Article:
More Matter & Energy News

Tuesday, September 30, 2014

Featured Research

from universities, journals, and other organizations


Featured Videos

from AP, Reuters, AFP, and other news services

Argentina's Tax Evaders Detected, Hunted Down by Drones

Argentina's Tax Evaders Detected, Hunted Down by Drones

AFP (Sep. 30, 2014) Argentina doesn't only have Lionel Messi the footballer, it has now also acquired "Mesi" the drone system which monitors undeclared mansions, swimming pools and soy fields to curb tax evasion in the country. Duration: 01:18 Video provided by AFP
Powered by NewsLook.com
Do Video Games Trump Brain Training For Cognitive Boosts?

Do Video Games Trump Brain Training For Cognitive Boosts?

Newsy (Sep. 29, 2014) More and more studies are showing positive benefits to playing video games, but the jury is still out on brain training programs. Video provided by Newsy
Powered by NewsLook.com
CERN Celebrates 60 Years of Science

CERN Celebrates 60 Years of Science

Reuters - Business Video Online (Sep. 29, 2014) CERN, the European Organisation for Nuclear Research, celebrates 60 years of bringing nations together through science. As Joanna Partridge reports from inside the famous science centre it's also planning to turn the Large Hadron Collider particle accelerator back on after an upgrade. Video provided by Reuters
Powered by NewsLook.com
This 'Invisibility Cloak' Is Simpler Than Most

This 'Invisibility Cloak' Is Simpler Than Most

Newsy (Sep. 28, 2014) Researchers from the University of Rochester have created a type of invisibility cloak with simple focal lenses. Video provided by Newsy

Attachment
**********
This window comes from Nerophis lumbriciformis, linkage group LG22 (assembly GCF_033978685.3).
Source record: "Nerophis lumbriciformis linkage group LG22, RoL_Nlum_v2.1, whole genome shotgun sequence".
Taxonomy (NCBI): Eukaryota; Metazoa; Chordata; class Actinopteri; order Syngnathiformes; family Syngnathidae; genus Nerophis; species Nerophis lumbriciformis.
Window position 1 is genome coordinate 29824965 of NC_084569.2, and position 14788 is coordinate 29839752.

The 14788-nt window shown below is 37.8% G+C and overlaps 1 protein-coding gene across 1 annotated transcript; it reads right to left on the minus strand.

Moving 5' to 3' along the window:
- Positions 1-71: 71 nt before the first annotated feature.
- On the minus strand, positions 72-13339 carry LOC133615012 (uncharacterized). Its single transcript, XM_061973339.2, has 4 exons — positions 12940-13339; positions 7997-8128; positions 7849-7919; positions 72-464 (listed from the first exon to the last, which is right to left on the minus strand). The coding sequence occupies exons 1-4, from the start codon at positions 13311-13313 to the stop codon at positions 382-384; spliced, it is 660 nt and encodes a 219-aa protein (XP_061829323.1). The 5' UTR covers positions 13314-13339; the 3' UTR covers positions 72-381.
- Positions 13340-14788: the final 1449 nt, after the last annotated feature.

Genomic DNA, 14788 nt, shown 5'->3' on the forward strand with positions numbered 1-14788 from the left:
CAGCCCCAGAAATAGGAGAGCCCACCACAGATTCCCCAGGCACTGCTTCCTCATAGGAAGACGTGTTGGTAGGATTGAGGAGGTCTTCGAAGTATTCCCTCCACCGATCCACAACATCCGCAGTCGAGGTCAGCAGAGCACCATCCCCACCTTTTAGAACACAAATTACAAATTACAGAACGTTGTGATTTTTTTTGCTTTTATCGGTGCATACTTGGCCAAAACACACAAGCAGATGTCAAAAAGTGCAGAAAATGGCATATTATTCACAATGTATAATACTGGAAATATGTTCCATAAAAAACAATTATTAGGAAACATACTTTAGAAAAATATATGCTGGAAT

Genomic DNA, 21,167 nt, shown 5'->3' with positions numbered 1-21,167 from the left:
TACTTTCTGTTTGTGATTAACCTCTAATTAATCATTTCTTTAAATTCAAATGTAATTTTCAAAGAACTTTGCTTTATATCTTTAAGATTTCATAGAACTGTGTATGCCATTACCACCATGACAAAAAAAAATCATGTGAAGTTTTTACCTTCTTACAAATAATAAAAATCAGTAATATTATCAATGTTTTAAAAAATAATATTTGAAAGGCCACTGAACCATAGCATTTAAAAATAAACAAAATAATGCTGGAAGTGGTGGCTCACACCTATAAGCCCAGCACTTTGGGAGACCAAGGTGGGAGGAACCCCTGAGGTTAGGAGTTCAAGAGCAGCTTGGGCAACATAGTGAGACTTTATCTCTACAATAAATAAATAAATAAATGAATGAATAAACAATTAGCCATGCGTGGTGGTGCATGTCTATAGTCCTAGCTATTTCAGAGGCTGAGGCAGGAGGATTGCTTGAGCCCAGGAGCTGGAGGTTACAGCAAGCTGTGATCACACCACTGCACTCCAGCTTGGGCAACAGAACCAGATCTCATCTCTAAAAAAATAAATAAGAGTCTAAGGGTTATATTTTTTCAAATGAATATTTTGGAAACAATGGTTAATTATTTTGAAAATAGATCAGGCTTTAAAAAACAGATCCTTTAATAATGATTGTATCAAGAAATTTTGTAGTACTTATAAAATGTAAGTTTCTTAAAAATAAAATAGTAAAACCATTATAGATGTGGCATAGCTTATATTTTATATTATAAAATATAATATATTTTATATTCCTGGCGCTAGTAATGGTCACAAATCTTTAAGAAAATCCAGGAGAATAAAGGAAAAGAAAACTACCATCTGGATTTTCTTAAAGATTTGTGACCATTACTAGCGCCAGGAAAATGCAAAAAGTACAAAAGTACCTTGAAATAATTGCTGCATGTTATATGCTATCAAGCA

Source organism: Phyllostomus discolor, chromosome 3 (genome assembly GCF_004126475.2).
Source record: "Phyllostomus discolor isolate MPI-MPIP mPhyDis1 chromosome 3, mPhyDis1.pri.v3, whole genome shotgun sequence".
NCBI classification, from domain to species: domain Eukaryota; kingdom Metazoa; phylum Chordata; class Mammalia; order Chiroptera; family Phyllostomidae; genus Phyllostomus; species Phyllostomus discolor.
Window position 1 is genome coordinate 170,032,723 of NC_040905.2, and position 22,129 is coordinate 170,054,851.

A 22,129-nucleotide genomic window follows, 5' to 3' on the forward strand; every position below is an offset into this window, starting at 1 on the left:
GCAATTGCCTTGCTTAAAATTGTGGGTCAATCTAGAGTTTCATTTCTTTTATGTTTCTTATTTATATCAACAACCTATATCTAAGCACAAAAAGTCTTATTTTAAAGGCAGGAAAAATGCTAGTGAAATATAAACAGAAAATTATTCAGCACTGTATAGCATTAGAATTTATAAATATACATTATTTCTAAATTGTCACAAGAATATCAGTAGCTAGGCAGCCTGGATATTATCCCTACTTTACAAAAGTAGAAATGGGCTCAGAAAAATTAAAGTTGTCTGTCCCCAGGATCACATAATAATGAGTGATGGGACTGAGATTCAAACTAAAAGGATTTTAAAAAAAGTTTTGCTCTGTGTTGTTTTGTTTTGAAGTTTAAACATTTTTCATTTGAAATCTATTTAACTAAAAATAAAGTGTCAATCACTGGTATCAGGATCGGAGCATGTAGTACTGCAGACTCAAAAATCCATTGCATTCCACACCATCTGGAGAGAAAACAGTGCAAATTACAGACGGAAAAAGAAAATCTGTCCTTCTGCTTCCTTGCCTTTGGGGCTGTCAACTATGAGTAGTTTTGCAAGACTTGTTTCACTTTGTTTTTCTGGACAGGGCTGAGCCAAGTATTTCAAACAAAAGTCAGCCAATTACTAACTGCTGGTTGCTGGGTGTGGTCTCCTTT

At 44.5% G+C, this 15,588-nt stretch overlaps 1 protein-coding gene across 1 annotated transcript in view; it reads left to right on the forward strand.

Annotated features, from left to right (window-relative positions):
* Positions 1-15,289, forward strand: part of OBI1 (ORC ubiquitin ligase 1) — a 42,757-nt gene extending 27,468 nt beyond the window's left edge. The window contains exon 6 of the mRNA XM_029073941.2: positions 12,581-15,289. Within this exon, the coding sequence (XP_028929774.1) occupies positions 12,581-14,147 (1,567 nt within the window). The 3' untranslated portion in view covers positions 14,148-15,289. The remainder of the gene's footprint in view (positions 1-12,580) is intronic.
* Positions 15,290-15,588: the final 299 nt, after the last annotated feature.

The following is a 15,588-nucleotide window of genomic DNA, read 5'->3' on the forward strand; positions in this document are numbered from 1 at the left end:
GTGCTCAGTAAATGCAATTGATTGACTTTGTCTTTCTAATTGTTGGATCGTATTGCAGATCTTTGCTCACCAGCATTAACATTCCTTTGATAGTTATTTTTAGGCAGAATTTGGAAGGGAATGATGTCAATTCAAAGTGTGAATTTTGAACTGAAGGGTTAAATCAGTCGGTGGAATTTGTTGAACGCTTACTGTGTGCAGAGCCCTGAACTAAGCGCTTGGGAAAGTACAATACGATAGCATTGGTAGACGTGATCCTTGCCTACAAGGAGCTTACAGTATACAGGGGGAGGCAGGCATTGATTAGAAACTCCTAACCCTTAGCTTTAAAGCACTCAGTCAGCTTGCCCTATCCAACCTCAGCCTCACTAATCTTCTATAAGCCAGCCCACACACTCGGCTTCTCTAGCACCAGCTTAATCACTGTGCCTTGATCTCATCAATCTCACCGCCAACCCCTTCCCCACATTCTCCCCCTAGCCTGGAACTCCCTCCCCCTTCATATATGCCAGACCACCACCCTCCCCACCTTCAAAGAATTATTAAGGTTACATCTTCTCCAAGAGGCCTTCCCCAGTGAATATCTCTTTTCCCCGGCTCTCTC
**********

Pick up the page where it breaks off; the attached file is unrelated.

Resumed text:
Powered by NewsLook.com

Search ScienceDaily

Number of stories in archives: 140,361

Find with keyword(s):
Enter a keyword or phrase to search ScienceDaily for related topics and research stories.

Save/Print:
Share:

Breaking News:

Strange & Offbeat Stories


Space & Time

Matter & Energy

Computers & Math

In Other News

... from NewsDaily.com

Science News

Health News

Environment News

Technology News



Save/Print:
Share:

Free Subscriptions


Get the latest science news with ScienceDaily's free email newsletters, updated daily and weekly. Or view hourly updated newsfeeds in your RSS reader:

Get Social & Mobile


Keep up to date with the latest news from ScienceDaily via social networks and mobile apps:

Have Feedback?


Tell us what you think of ScienceDaily -- we welcome both positive and negative comments. Have any problems using the site? Questions?
Mobile: iPhone Android Web
Follow: Facebook Twitter Google+
Subscribe: RSS Feeds Email Newsletters
Latest Headlines Health & Medicine Mind & Brain Space & Time Matter & Energy Computers & Math Plants & Animals Earth & Climate Fossils & Ruins